What happened in the Solar Winds incident highlights why relying on a single vendor for both infrastructure and security is the equivalent of laying out a red carpet for hackers.
To circumvent this risk, organisations need to compartmentalise and partition their Microsoft environments. Inserting third-party security products which will create a barrier that prevents malware or ransomware attacks from flowing across the distributed enterprise without restriction.
The Solar Winds attack highlighted just how easy it is for hackers to take advantage of a highly connected single-vendor architecture.
CEO & Co-Founder, Bitglass
Adopt a Multi-Layered Tech Stack Approach for Enhanced Resilience
Separating applications from security tools to mitigate risk is just the start. Today’s distributed work environments means that data, devices, applications, and users now exist outside the corporate network. So organisations need to ensure they implement security measures and practices that encompass their entire cloud and network estate.
Providing a single unified platform that enables organisations to extend consistent security to all their enterprise resources, today’s cloud-based secure access service edge (SASE) solutions streamline the delivery of comprehensive security controls to every segment of the infrastructure. Making it harder for malicious actors to exploit security vulnerabilities and launch a successful attack.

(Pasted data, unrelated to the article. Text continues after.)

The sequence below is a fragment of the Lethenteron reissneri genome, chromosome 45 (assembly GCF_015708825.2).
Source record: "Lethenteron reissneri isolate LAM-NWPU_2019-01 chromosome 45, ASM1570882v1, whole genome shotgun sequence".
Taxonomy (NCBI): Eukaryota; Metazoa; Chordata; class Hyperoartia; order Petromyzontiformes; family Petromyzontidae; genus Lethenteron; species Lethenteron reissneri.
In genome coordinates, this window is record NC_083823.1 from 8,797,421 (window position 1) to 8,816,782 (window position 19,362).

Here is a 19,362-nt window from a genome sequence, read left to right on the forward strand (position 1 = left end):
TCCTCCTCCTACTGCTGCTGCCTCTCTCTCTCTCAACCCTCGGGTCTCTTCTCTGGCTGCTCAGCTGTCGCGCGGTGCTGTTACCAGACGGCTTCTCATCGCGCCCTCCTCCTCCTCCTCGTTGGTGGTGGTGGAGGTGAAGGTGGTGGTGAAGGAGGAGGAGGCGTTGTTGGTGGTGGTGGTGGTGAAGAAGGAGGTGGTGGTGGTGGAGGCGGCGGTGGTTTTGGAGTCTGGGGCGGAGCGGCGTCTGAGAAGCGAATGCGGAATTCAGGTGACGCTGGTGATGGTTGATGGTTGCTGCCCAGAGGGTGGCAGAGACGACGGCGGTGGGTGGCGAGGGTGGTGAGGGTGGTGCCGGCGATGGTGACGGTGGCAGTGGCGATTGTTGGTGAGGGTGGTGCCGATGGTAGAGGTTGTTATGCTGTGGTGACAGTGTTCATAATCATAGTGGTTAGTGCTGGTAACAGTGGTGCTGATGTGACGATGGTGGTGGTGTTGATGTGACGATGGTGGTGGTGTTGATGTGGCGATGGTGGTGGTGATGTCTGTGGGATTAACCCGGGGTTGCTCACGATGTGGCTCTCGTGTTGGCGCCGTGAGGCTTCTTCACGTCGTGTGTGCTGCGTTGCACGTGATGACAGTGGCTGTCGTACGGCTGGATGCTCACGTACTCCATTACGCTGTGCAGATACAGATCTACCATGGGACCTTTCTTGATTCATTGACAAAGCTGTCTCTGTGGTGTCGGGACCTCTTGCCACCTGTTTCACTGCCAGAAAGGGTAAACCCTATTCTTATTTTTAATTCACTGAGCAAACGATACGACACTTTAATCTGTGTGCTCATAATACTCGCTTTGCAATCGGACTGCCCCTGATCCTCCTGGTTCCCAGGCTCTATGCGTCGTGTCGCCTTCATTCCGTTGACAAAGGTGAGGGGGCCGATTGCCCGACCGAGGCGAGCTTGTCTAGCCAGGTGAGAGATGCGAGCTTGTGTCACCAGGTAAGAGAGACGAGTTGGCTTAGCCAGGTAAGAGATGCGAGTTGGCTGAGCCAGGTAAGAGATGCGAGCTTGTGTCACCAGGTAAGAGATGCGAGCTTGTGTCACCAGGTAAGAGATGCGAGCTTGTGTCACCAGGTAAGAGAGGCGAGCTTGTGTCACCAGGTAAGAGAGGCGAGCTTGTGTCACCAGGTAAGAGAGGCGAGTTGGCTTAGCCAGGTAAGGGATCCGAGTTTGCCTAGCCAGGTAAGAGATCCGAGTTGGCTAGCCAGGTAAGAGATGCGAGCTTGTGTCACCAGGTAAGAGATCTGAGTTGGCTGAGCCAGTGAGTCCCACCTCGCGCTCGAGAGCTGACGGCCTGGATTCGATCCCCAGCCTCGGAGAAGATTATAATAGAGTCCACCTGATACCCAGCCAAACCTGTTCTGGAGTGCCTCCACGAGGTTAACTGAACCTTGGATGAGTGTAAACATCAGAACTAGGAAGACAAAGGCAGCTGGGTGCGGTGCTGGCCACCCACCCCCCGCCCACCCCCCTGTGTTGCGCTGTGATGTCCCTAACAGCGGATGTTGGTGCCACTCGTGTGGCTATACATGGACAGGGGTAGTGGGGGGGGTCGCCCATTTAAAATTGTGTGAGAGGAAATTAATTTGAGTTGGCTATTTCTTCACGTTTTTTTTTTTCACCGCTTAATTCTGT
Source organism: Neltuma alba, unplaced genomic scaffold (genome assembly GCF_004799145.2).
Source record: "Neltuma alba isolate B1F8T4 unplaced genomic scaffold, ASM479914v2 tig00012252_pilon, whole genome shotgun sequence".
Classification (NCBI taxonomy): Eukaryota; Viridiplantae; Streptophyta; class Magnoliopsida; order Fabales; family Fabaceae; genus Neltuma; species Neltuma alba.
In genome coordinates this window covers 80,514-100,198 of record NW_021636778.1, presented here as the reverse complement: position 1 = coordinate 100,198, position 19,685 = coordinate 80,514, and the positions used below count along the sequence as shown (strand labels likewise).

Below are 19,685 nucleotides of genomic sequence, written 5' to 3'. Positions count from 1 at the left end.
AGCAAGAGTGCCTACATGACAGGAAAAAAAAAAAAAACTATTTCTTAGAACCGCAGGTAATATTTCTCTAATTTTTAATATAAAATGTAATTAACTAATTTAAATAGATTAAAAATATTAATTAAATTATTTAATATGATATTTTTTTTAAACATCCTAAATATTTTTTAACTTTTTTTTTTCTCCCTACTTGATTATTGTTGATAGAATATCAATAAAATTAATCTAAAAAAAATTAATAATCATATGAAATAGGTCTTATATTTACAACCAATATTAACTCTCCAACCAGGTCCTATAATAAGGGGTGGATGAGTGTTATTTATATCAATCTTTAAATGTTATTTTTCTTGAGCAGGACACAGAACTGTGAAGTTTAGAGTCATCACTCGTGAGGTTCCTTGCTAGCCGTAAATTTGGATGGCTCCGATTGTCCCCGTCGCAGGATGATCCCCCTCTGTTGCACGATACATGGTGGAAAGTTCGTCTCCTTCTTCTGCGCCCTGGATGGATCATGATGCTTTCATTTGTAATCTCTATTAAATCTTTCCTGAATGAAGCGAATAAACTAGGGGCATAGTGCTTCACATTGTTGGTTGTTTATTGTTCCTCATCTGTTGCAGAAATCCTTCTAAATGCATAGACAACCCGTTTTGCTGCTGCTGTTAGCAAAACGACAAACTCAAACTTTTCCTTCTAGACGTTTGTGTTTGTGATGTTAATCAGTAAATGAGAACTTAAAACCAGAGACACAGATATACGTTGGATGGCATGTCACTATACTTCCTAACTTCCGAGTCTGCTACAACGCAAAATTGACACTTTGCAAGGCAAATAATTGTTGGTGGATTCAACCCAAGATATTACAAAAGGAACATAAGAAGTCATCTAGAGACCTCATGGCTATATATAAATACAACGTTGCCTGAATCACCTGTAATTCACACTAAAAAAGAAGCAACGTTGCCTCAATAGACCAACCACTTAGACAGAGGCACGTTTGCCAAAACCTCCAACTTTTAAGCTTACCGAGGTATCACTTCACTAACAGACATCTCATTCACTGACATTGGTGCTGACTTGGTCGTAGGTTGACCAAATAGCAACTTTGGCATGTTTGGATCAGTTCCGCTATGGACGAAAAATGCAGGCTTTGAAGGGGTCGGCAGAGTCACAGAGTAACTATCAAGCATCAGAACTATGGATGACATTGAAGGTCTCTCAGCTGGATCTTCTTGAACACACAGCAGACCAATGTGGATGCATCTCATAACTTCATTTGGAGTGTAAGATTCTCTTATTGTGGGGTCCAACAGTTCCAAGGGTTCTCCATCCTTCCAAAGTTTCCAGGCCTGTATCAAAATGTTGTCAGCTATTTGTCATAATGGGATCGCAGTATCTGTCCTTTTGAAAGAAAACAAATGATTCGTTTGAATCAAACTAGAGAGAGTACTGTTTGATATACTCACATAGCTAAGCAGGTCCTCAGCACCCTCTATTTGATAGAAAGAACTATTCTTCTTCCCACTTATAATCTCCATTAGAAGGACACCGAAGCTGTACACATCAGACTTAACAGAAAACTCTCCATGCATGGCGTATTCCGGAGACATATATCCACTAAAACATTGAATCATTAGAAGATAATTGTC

Key SASE functionalities include a modern cloud access security broker (CASB) that delivers end-to-end protection for data in any cloud service and any device, and on-device secure web gateway (SWG) that decrypts and inspects traffic on user devices for content filtering and threat protection in real-time, and a zero trust network access (ZTNA) solution that enables secure remote access to internal resources, blocks the download of sensitive data and the upload of malware including ransomware.
Define & Deploy a Truly Resilient Cyber Security Strategy
Organisations that are heavily reliant on Microsoft infrastructure, services and applications – and are therefore potentially subject to their vulnerabilities – can take several steps to shore up security and minimise the spread of a cyberattack.
Interfacing each connected component with a standards-based partition and inserting a third-party security product between the application and security stack represent the foundation stones for protecting their Microsoft estates. After which, deploying SASE technologies will assure comprehensive security across every infrastructure segment.
In this way, organisations can mitigate the risks presented by a single vendor security strategy and initiate a highly resilient infrastructure and cloud security posture.
ABOUT OUR GUEST WRITER
CEO & Co-Founder, Bitglass
Nat is president and CEO of Bitglass, and a co-founder of the company. Prior to Bitglass, Nat was CEO of Asterpix, Trubates, FineGround and Arcot Systems, as well as positions in research and academia. Nat earned a B.Tech from IIT, Madras, an M.S. from Princeton University, and a Ph.D. in computer science from Cornell University.